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The Nitsch Niche

The Nitsch Niche
How to beat the odds in a recession? Nitsch Engineering attributes its 12% staff growth in the past 17 months (up to 65 employees) to investing in marketing and biz dev. To see what they do, check out the construction underway to refashion Boston's Peabody Square, the city's first federally funded Green Streets project.
Nitsch Engineering's Judith Nitsch, right, the founder and president, with COO Lisa Brothers and CFO Michael Kenealy
The firm has carved out a niche as a go-to civil engineer but also as a specialist in planning and designing sustainable sites for green building projects. We snapped the firm's top management: founder and president Judy Nitsch, right, COO Lisa Brothers, and CFO Michael Kenealy. Judy is excited about Peabody Square, being built with ARRA funds, becoming safer, greener, and more efficient. (Boston's maze-like intersections are something we're all familiar with.) This reconstruction, designed with CRJA, will help de-clog streets, add lanes for buses and bikes, widen sidewalks, and reduce/cleanse stormwater runoff.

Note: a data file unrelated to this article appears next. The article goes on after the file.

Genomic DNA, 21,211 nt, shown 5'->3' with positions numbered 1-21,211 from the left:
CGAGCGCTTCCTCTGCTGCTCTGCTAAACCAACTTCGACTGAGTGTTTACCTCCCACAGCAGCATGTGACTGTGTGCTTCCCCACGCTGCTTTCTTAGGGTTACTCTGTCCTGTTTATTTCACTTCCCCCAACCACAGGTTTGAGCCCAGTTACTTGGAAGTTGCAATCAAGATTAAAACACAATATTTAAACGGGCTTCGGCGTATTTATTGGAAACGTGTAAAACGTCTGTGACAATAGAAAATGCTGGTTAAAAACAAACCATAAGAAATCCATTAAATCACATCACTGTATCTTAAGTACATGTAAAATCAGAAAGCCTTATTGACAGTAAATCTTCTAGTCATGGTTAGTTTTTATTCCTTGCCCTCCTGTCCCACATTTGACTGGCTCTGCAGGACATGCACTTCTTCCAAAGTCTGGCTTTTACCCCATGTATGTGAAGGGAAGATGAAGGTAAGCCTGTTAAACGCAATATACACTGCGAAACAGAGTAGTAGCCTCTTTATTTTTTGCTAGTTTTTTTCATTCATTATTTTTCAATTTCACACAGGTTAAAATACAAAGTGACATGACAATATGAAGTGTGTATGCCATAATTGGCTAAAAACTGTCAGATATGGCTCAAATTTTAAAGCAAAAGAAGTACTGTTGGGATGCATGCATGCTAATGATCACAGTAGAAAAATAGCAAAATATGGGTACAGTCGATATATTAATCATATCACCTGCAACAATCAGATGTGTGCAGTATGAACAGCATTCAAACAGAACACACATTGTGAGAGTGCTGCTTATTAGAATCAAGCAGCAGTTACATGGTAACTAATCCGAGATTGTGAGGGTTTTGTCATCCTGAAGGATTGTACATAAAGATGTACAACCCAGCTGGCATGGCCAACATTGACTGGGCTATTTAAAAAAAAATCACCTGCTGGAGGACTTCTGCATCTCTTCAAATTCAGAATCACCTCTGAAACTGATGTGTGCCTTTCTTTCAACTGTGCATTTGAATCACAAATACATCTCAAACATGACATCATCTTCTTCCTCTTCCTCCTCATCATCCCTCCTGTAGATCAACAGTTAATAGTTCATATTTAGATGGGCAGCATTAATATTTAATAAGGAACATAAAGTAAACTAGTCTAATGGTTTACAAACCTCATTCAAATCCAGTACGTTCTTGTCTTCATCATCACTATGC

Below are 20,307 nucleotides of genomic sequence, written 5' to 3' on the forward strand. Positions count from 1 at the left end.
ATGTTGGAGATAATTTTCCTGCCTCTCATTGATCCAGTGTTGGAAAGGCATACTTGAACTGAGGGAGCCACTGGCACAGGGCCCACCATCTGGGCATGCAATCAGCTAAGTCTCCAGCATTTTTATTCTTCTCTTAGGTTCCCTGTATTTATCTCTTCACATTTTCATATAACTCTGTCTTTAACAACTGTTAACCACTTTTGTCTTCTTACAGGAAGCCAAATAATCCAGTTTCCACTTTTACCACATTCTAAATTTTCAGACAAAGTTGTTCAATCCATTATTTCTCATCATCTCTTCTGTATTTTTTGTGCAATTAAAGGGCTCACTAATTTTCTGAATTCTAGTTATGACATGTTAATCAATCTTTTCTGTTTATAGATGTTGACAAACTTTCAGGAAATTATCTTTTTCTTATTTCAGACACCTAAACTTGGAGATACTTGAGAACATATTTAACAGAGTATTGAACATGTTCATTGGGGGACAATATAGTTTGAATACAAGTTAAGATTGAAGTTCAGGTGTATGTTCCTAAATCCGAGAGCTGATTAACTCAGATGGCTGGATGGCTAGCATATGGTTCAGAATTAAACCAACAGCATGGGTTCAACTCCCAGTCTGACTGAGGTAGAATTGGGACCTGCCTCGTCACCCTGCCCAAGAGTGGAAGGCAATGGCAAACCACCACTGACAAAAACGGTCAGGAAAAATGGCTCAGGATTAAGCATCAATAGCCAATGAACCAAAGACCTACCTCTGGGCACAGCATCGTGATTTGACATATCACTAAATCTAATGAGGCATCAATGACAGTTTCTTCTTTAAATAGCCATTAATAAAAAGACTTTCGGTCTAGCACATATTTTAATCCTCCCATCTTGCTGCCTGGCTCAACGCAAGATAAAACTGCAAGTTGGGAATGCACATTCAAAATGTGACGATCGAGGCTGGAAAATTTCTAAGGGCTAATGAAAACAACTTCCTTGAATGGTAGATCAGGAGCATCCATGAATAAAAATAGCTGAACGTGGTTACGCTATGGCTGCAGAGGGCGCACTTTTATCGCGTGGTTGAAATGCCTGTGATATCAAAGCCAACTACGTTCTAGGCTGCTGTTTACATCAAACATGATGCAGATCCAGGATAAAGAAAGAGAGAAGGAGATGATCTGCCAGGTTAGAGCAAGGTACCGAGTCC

Cheeta Soga, whom snapped with Michael Kenealy
Cheeta Soga, here with Michael, has worked with Judy on projects like Kroon Hall at Yale. Completed in 2008, it houses the School of Forestry and Environmental Studies, so you can bet getting LEED Platinum (which it achieved last year) was important. OLIN and Nitsch designed a sustainable stormwater management system that turned what could have been a difficult, hilly site into beautiful landscaping with a water feature that helps handle all the run-off and harvest it for re-use. Cheeta and 25 other colleagues are LEED APs.
Jerry Blumenthal, Steve Farr (who we caught on his first day at the firm), Davren Chartier, and Rafa Urbino
Judy with some of her transportation engineers: Jerry Blumenthal, Steve Farr (who we caught on his first day at the firm), Davren Chartier,and Rafa Urbino. They're part of the team that's helped Nitsch expand its reach beyond New England to projects in New Jersey, New York, Virginia, and Taiwan. Also, Nitsch's land surveyors are up on cutting-edge technology like laser scanning for BU, they scanned 40 Bay State Road buildings, collecting highly detailed data, even from inaccessible areas, in half the time of traditional equipment. Then the info helps produce precise AutoCAD drawings.